Discussion in 'Book Discussion' started by Writing Forums Staff, Feb 22, 2008.
The Cosmic code by Heinz R. Pagels.
Bought The Hexslinger Omnibus this week and started reading A Book of Tongues.
Dragon Age: The Stolen Throne
Yes, I know this is a book based off of a videogame. Yes, I know I'm a nerd. Yes, you can have my lunch money.
Thus far, it's interesting. We don't often get to delve into the headspace of secondary characters in the games so it's a refreshing change of perspective.
I just finished Silence Fallen by Patricia Briggs.
This is book 10 in her urban fantasy series. It has werewolves, vampires, fairies, and other mythical creatures. The main character is a skinwalker.
I have never in my right mind been drawn to this genre. Twilight kinda ruined it for me (I read it before it was popular way back when I was in 7th grade, and once it blew up, I felt like the vampire/werewolf genre was becoming over-done and stayed with the same themes of possessive vampire-meets average girl who is weak and needs saving-meets werewolf (and/or vampire) who also has a thing for the weak human girl).
My mistake was trying to pass time in Barnes & Noble and stumbling across this first book. Yes there is a vampire and werewolf in it, and the main character is "weak" by supernatural standards, but she kicks butt and spends her time rescuing herself and the vampire and werewolf. Her love interest is the werewolf, but she makes it really clear that she does "need" him. She was fine without him. And he reluctantly backs off from his possessiveness. She's a mechanic and honestly tries to stay low-key. Since finishing the 10th book, i went back to reread the first one. Regular humans don't know that the supernatural (aside from fairies) exist. The main character knows they exist (the werewolf moved in next door, and she's the vampire's mechanic), but she tries to keep that knowledge to herself. She knows about them and for the most part, tries to stay out of their business and tries not to draw attention to the fact that she's a skinwalker and can see/smell them. It makes for an interesting series.
This kind of restored my faith in the urban fantasy genre
(I can go on and on)
A Thesaurus. The Moby Dick of Thesauruses. It has portion in it called 'Thematic lists' listing everything from Metals, to cars, to birds, to elements, to gods and goddess etc. I'm basically going through these lists, learning each category. I believe I'm doing types of cars and boats right now.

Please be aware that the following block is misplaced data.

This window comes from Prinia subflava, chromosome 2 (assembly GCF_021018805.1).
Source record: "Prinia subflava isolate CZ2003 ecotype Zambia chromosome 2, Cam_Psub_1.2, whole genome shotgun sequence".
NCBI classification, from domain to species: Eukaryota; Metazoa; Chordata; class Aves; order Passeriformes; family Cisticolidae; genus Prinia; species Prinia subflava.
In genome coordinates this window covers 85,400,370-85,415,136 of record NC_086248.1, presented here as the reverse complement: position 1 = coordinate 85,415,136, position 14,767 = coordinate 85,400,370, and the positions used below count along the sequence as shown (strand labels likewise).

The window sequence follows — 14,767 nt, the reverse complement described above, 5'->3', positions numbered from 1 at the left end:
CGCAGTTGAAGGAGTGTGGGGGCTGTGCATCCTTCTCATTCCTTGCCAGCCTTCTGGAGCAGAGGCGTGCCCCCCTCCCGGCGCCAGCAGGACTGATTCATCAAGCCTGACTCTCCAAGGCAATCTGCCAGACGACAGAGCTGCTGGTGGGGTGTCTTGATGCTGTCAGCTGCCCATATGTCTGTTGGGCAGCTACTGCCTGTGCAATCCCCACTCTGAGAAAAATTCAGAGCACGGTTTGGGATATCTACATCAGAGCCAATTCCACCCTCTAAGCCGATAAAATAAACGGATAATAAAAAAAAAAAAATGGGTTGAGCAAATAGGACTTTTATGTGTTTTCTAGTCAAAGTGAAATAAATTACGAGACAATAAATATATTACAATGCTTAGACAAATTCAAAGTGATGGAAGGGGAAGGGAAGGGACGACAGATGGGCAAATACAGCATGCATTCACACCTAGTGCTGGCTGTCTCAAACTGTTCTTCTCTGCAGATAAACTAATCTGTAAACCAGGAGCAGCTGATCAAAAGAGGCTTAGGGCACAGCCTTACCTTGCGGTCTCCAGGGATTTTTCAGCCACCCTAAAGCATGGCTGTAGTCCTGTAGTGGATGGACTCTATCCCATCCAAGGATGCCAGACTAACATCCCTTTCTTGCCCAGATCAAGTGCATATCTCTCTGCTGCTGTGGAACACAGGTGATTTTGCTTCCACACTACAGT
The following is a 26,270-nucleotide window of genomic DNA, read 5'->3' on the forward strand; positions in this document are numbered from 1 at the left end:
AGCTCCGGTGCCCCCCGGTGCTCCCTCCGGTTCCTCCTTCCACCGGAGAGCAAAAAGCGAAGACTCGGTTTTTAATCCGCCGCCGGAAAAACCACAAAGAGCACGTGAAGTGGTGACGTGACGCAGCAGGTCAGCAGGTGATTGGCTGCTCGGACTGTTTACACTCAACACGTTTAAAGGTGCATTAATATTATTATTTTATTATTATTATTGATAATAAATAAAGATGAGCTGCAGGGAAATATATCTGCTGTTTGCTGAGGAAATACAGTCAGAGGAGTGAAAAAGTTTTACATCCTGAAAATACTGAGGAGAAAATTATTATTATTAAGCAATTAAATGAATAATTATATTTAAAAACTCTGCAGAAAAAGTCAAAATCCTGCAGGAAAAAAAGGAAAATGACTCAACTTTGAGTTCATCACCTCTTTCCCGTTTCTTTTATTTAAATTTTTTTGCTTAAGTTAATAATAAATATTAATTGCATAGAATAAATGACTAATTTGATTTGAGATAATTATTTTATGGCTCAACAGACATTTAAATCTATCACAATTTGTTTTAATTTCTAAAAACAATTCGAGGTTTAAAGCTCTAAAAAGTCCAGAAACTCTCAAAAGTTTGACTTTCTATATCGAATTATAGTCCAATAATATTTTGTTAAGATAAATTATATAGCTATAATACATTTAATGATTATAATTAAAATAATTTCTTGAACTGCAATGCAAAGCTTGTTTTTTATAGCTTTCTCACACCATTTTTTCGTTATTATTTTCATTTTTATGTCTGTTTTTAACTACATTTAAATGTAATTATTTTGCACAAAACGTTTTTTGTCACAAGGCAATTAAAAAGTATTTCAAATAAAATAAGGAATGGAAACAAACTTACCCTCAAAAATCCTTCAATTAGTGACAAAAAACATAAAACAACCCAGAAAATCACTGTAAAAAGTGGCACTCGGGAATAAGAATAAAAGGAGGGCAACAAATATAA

Wenjack, a novella by Joseph Boyden. Part of the story is in the POV of a young boy who is running away from Indian residential school. The other POV is that of the Manitous, the spirit of the forest following him. Very distinctive voice, unlike anything I've read before.
Currently reading between the lines.
Hardey hardey har.
Trying to finish "Beren and Luthien" so that I can throw myself at Mary Renault's "The King Must Die".
Re-reading Ellison's Invisible Man. It's a lot funnier than I remember it being? Like not laugh out loud funny but just sort of subtly snarky. Never picked up on that the first time around so I'm glad I've revisited it.
Finished Hyperion last night. Loved it in places, found it droll in others, and definitely anti-climactic. Been aiming to read 4 books a month, and thats my first. So now I've picked up 'The Fall' by Camus and gonna blast through those 89 pages by supper.
The Book of Dust - enjoying it so far!
I gave up on "The Terror" and am now working on "Ready Player One".
You're living my dream.
The Hellbound Heart By Barker. Pretty damn good so far.
Joseph Conrad’s The Secret Sharer
Flying the storm by cs arnott . It was a freebie on Amazon, distopian sci fi, it's okay but not amazing. I shall probably give it three stars
Read it many years ago in my Barker phase.
Ex-Heroes by Peter Clines. Interesting mix of superhero story and zombie apocalypse.
I'm just beginning The Lost Fleet: Dauntless by Jack Campbell. It's pretty daunting. I'm hoping it lives up to its title and becomes dauntless before the end. However, I have become aware that it is merely the first book in a colossal waste of time an ambitious series on my bedside table, so who knows? I first heard of this book from somebody on this forum, but I forget who. It had better be good, though, or I will hunt you down and poke you with whatever is at hand. Probably a Cheeto.
Oh no! Please don't poke me repeatedly with Cheetos in the mouth, all while giving me time to chew and swallow them! That's my greatest weakness!
Ready Player One.
Interesting in that so far it's almost all telling, exposition and backstory and I'm a half dozen chapters in. Yet it's a best selling sensation.
A terrible book written by a terrible person.
The concept is somewhat interesting, horribly executed poorly by this person and encourages what amounts to mental abuse.
Naturally, I'm already writing a short story of my own, now. However it will not be inspired by this piece of garbage, but by a a show that is well written and that I enjoy.
Now I just need to get through this book, so I can make my review in good conscience
I think I'm on a bit of a horror spell. Just finished The Cipher by Kathe Koja (sufficiently creepy body horror) and I've got a list of about a dozen horror titles I want to read before year's end.
That book should be called: Ready Player One: Info dump from an 80s toilet.
Separate names with a comma.